What We Lose is a fragmented meditation on grief and loss. Revolving around the loss of a mother in small sections of intense prose, it powerfully evokes the far-reaching effects of a major bereavement in a beautifully written debut novel. Using a first person narrator interspersed with excerpts from blog posts, photographs, biographies, Clemmons carefully stitches together many disparate elements into one whole.

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Review: Reservoir 13 by Jon McGregor

Despite having heard a lot about this book before I picked it up, I wasn’t quite sure what to expect. A young girl goes missing while on holiday in a village in mid-England. The villagers join in the search parties. And then time passes, and life in the village goes on.

McGregor’s prose is lucid and full of sharp observation. This book takes in an impressive number of perspectives and voices, casting its gaze on many characters within the village. The girl who disappeared, her parents’ later comings and goings and the broader effects on the community serve as a centre of gravity, although many other little dramas are explored. She is forgotten and remembered in waves, the narrator occasionally sidestepping another story to remind us of the mystery, reciting the information known and how it might have changed.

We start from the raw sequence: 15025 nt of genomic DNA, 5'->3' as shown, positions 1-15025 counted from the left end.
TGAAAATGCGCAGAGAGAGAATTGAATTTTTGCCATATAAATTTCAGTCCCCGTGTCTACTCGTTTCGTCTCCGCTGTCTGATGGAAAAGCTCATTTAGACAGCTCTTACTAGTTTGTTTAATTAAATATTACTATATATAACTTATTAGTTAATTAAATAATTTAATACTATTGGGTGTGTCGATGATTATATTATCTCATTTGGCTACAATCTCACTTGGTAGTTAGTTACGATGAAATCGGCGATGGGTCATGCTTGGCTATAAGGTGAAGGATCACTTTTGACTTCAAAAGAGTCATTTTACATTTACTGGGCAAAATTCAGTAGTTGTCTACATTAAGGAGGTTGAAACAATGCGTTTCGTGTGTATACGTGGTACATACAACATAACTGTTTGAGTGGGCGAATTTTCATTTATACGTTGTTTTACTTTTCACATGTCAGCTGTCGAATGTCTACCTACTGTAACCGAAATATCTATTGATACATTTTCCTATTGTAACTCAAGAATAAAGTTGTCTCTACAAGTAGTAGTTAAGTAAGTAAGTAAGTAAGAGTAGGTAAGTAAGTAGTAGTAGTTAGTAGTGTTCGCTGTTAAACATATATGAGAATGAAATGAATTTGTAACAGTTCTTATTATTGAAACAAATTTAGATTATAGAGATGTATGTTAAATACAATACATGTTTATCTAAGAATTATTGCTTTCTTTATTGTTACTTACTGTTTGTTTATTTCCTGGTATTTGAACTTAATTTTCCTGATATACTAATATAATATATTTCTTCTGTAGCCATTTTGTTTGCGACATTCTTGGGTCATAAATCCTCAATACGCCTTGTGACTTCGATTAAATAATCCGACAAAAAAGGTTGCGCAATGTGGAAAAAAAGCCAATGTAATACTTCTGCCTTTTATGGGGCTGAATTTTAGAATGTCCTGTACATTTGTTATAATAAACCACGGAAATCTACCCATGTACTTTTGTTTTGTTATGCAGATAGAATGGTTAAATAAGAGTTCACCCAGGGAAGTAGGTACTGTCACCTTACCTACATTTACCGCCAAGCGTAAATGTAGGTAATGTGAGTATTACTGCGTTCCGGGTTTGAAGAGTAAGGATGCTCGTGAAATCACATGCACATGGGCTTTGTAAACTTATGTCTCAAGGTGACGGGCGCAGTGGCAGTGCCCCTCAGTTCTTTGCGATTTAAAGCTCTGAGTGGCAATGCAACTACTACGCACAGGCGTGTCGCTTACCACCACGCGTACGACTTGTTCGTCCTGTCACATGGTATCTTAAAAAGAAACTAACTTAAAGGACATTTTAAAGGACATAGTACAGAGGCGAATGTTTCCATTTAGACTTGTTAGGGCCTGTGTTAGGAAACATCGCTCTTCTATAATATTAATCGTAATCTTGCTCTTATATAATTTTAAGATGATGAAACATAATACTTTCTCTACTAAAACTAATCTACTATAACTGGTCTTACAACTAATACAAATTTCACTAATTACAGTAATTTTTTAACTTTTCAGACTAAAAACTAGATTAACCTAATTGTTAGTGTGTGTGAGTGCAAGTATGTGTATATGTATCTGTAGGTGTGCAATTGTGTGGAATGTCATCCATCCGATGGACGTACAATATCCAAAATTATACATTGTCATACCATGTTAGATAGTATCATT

The missing girl’s name was Rebecca, or Becky, or Bex. She had been thirteen at the time of her disappearance. She’d been wearing a white hooded top with a navy-blue body-warmer, black jeans and canvas shoes. She would be taller than five feet now. 

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Review: The Clocks in This House All Tell Different Times by Xan Brooks

The Clocks in This House All Tell Different Times is a fascinating book. It’s 1923. Lucy Marsh is a fourteen year old orphan. On Sundays, a man called Coach drives her and a bunch of other kids in his old Maudslay truck out to Epping Forest. There they meet the funny men: Toto, the Tin Woodman, the Scarecrow and the Cowardly Lion. They have a picnic. This is my absolute favourite read of the year so far.

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The genius of this book is in how Xan Brooks manages to balance a creeping sense of the unsafe with an attractiveness, a charming quality. Lucy is our anchor, and although the story takes in a much broader scope it all puts her situation in context. She acknowledges this dichotomy of beautiful and dangerous in the first chapter, hinting at what is to come:

Maybe this, were she ever called upon to explain her actions, would be her chief line of defence. Your honour, she would say, I went back because the forest is fantastic, which is another way of saying that anything can happen. And this is why, as long as she lives, she will never completely regret her trips to the forest, in spite of the trouble they cause and the horrors that follow

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Review: The Blue Flower by Penelope Fitzgerald

Of all the book recommendations I’ve ever received, this might be my favourite. I went to a book launch a few weeks ago, where I got talking to a man who used to work in opera. He was incredibly interesting and we got chatting about speculative fiction, Margaret Atwood and excellent writing in general. It was a brilliant conversation. He promised me I would love Penelope Fitzgerald, in particular that I should start with The Blue Flower. He was right.